HC Deb 16 October 1990 vol 177 cc1041-3
3. Mr. Bell

To ask the Secretary of State for Health what progress has been made on the implementation of the Children Act 1989.

Mrs. Virginia Bottomley

We are consulting on the regulations guidance and rules of court necessary to implement the Act on 14 October 1991–363 days away. A comprehensive training and dissemination programme is under way.

Mr. Bell

I am grateful to the Minister for that reply. As the Children Act 1989 came about partly as a result of events in Cleveland, does the Minister agree there are now proper multidisciplinary procedures in Cleveland for the handling of alleged child sexual abuse cases? Is not it a fact that the Cleveland child abuse crisis is at an end? Given the situation in Cleveland, is not it a pity that other authorities are acting as if we had never passed a Children Act through this Parliament? Would not it be helpful if we could advance the date of implementation from October 1991?

Mrs. Bottomley

I fear that it is not possible to advance the date from October 1991. The training programme, involving social workers, court staff and many others, will clearly be taxing for them to implement by that timetable. However, I can confirm that the social services inspectorate's report on Cleveland, which was published on 7 June this year, made it clear that good progress has been made, especially in the area of inter-agency working. It is essential that the lessons are learnt time and again that effective child protection means effective and trusting communication between local authorities, police departments, education departments and health departments. Cleveland has made great strides forward and I hope that many other local authorities will learn those lessons and ensure that they have the same working practices.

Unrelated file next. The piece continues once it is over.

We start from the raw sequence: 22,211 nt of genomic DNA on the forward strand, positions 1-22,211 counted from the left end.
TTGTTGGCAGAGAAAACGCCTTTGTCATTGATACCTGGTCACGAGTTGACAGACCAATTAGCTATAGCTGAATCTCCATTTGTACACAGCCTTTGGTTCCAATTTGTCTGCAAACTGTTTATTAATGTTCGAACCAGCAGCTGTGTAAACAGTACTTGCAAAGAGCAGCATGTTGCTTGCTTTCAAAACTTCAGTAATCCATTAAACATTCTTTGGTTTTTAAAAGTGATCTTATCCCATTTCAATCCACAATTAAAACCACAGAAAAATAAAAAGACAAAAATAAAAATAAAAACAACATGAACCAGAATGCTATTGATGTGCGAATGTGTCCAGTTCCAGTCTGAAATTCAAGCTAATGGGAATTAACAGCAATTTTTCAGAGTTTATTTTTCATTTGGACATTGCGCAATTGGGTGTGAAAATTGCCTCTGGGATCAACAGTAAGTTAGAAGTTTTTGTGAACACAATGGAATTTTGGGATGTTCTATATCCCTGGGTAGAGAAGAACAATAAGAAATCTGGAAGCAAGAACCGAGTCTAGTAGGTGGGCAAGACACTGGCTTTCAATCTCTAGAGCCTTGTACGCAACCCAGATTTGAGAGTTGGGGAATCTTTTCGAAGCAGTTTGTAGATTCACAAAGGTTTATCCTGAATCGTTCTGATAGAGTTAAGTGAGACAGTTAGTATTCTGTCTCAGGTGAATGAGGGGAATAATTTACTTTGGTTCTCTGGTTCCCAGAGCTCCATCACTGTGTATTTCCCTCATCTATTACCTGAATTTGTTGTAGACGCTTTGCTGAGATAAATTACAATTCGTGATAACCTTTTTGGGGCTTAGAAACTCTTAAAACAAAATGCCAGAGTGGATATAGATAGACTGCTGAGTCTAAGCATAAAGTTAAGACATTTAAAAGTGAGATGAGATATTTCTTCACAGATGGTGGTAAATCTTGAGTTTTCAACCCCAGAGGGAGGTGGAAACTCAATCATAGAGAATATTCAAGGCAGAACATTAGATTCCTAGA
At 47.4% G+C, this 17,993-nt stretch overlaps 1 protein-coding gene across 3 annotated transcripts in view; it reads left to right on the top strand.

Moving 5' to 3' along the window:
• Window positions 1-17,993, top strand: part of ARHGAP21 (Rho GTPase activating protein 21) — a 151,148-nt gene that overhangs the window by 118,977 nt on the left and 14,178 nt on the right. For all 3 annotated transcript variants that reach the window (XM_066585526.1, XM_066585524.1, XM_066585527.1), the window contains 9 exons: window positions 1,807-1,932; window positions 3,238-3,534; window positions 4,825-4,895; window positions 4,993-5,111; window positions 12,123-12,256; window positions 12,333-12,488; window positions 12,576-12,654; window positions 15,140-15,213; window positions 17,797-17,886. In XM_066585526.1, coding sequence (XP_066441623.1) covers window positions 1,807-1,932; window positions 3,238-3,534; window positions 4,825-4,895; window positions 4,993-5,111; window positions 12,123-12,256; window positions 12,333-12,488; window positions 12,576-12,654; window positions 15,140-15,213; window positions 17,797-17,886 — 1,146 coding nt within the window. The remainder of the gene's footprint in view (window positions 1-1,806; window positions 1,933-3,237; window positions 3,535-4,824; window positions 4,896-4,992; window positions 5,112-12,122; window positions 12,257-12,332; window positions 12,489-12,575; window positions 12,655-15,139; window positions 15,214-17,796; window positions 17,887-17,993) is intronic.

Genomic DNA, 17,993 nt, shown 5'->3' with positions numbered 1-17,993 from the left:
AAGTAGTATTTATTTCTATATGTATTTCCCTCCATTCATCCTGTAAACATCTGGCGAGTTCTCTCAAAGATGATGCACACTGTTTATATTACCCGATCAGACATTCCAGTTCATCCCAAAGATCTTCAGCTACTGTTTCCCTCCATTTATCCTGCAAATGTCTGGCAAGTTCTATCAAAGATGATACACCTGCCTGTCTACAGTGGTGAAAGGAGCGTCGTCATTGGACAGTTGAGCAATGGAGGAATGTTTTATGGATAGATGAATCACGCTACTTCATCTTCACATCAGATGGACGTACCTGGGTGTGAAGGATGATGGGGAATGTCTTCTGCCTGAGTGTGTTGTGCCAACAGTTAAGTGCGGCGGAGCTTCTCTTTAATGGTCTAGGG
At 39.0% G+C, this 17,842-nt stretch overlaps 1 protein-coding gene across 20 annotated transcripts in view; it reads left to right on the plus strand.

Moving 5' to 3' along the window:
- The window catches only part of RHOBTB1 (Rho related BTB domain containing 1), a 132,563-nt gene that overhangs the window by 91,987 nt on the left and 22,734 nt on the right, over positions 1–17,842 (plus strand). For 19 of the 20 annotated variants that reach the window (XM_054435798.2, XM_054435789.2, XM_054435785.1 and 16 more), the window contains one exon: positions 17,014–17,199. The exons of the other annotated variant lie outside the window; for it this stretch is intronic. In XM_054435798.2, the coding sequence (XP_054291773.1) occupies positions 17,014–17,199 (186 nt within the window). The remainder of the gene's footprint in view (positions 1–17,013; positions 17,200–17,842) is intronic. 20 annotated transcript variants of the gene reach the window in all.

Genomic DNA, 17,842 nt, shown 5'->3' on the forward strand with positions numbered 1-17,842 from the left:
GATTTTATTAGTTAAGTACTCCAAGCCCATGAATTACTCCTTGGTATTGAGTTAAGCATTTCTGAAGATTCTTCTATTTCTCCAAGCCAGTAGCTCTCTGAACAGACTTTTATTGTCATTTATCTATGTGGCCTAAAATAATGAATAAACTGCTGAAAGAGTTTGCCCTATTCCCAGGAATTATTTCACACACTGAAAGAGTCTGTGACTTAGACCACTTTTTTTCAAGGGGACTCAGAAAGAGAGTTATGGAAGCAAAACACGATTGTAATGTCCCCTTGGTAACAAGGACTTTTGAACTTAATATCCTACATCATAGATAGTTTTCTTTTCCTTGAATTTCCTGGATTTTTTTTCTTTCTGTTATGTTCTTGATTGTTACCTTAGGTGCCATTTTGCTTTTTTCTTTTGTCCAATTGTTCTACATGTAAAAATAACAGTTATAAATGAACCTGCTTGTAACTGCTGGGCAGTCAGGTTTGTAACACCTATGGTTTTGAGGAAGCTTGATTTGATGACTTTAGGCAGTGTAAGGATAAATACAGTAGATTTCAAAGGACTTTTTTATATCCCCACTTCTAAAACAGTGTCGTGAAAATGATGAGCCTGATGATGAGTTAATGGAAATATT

Mr. Holt

Will my hon. Friend take it from me that, far from having gone away, the spectre of Cleveland has raised its head again this week? One of the two doctors at the heart of the whole affair, Dr. Wyatt, is now being systematically helped by his cohorts of two or three years ago in his efforts to get his job back in its previous form—which involved diagnosing children as sexually abused and thereby causing much distress to children, parents and grandparents in my constituency and throughout Cleveland. Will my hon. Friend make every effort now, today, to see that this attempt is knocked on the head straight away?

Mrs. Bottomley

I well understand the concern that my hon. Friend has expressed. I can assure him that steps have already been taken by the health authority to resolve the matter. None of us can underestimate the seriousness of the situation that arose in Cleveland, but I believe that the lessons have been learnt. The important point is that the information should be disseminated to ensure that other local authorities across the country learn those lessons—to protect children and, above all, to respect the role of parents.

Mr. Tom Clarke